chasm that had been lightly dubbed “the leap of death.”
IN mid-air, horse and rider, unhit, appeared suspended for a long
moment, silhouetted against the sky. Then the actor put spurs to his
mount and deliberately pulled at the reins. The gallant steed quivered
and jerked its head back. Strong men closed their eyes as it stopped in
that graceful parabola, to drop like a plummet to the earth beneath.
They knew it truly had been a leap of death!
* * * * *
Back in the small chop house, Walter Dawson was hurriedly scribbling
as Inspector Corot talked.
“You know,” observed the veteran detective, “I can't forgive that
fellow Lane for sacrificing such a noble animal. It was so needless; he
could have jumped off himself.” He paused to light a cigar. “I wonder
what will become of the dog?”
“Funny I didn't get that crack about my subconscious mind,” chuckled
Dawson. “It was the propertyman's talk that set you on the track.”
“Only in a way,” confessed Corot. “The trick of the murder was
responsible for its own solution. Guess I'd better give it to you in
sequence, though, for your sensational yarn. Well, Ned Lane's name was
really Nate Lavie, and under it he married Helen Schneider, a country
girl, in Wisconsin. At the time he was working with a fly-by-night
circus as a ballyhoo for the side-show, and a knife-thrower. The circus
collapsed in Pennsylvania, where Lane abandoned his girl-wife, who was
about to give birth to a child. Eventually he drifted to California and
hung about the movie lots. It was his ability as a knife thrower when
he was an extra playing a Mexican bandit that brought him to the
attention of the director. That, and the acquisition of a performing
horse from his old circus boss, and the fact that he had been a cowboy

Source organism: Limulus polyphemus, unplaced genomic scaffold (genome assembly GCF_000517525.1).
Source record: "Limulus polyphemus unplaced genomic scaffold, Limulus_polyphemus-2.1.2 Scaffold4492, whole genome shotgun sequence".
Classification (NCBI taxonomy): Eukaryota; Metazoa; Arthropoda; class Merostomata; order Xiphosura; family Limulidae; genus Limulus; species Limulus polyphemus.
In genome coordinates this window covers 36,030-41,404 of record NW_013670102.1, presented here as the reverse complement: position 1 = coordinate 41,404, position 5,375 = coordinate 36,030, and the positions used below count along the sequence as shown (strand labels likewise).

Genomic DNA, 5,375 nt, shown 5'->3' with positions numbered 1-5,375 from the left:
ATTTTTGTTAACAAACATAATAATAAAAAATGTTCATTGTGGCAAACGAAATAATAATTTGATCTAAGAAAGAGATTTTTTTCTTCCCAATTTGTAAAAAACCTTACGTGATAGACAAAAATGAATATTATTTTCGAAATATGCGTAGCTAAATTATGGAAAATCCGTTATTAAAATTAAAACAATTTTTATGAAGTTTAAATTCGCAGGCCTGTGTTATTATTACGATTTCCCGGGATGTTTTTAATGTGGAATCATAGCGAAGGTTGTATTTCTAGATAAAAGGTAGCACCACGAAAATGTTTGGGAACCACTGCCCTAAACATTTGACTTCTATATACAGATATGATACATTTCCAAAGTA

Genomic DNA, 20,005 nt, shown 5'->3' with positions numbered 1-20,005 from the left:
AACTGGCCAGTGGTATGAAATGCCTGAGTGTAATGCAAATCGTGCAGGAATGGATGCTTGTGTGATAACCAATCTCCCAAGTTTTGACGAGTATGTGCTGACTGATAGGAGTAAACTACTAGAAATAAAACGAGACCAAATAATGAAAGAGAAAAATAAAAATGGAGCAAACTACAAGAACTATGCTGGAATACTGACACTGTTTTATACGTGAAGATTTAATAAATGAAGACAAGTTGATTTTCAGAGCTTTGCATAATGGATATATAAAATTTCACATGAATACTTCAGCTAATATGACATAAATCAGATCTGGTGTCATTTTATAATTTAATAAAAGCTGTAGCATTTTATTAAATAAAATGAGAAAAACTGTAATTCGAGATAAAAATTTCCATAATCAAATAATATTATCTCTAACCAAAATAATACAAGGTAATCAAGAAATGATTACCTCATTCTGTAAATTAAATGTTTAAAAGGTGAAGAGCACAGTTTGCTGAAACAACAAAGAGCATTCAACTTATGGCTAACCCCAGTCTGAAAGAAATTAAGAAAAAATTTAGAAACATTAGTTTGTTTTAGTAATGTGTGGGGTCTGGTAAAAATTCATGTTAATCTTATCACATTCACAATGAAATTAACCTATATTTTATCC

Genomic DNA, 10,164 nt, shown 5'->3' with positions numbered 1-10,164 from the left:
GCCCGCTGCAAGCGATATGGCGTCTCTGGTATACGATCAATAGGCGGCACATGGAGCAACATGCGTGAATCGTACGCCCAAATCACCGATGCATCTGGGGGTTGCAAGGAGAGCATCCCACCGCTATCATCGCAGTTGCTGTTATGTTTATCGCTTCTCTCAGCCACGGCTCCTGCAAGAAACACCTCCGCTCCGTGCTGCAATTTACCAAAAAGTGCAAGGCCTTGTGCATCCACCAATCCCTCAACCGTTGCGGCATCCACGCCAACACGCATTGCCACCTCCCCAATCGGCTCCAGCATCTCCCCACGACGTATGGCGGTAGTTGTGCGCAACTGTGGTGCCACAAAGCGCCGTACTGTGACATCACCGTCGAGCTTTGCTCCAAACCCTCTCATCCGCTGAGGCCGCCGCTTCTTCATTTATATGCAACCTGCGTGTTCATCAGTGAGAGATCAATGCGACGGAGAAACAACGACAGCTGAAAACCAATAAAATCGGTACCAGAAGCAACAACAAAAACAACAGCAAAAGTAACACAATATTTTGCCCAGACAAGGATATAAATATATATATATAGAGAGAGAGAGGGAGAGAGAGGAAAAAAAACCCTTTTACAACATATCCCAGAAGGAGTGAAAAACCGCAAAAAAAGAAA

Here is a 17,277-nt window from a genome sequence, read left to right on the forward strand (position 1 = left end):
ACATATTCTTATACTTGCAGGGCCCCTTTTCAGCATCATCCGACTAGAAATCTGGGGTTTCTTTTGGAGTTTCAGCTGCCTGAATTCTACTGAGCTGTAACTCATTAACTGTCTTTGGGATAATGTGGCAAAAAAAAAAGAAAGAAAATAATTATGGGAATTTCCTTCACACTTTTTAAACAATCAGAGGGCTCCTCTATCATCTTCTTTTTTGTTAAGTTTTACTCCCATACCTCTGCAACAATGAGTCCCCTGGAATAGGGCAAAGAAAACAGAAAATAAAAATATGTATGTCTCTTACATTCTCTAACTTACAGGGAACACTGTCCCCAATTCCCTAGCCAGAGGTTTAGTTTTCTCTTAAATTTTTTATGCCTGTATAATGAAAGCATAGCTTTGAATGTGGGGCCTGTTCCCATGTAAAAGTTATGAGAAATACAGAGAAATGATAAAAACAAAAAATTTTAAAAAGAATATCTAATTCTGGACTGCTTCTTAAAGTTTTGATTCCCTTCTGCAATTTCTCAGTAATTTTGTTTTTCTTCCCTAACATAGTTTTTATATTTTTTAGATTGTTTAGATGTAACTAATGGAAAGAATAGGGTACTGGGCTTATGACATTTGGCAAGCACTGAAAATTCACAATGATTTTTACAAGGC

of sorts, put him over. That act that I saw in that two-year-old film
was the clue that broke the mystery! It sent me to the old circus owner
and along the long trail to the murder on Stage A.
THE young woman, who was known to us as Helene Storme, was left
adrift and penniless. Her infant was born under the most pitiful
circumstances, and after a long illness, she made her way to New York.
There Tad Boone found her, working as a cashier.
“Then the Ajax Company brought Ned Lane on from Hollywood. Helene
recognized him and resolved to expose him. From what her colored maid
said, he must have offered her money, which she refused. She could ruin
him with that pitiful story—and he knew it. So he contrived a trick
murder, based on his old knife-throwing act. From the mezzanine gallery
he watched his chance when no one was near, to switch out the lights,
threw the knife with deadly accuracy, pulled it back by means of a
strong Jap fishing line, and with another throw buried the murderous
blade in the rafters above him. Almost simultaneously with that last
act, he switched the lights on, the entire episode taking less time
than it takes to tell it. Of course it was an easy matter for him to
drop to the main floor—he was used to such stunts—in the midst of the
Dawson looked up at Corot as he finished
jotting down his notes. “It's a whale of a story, Inspector,” he
said. “While I never thought of Lane, my judgment told me Tad Boone
could never have committed the crime, and Holmes was too putty-legged.”
The police officer treated the reporter to one of his quizzical
“You never can tell,” he observed drily. “The instinct to murder
finds itself into brains of all types—sometime or other.”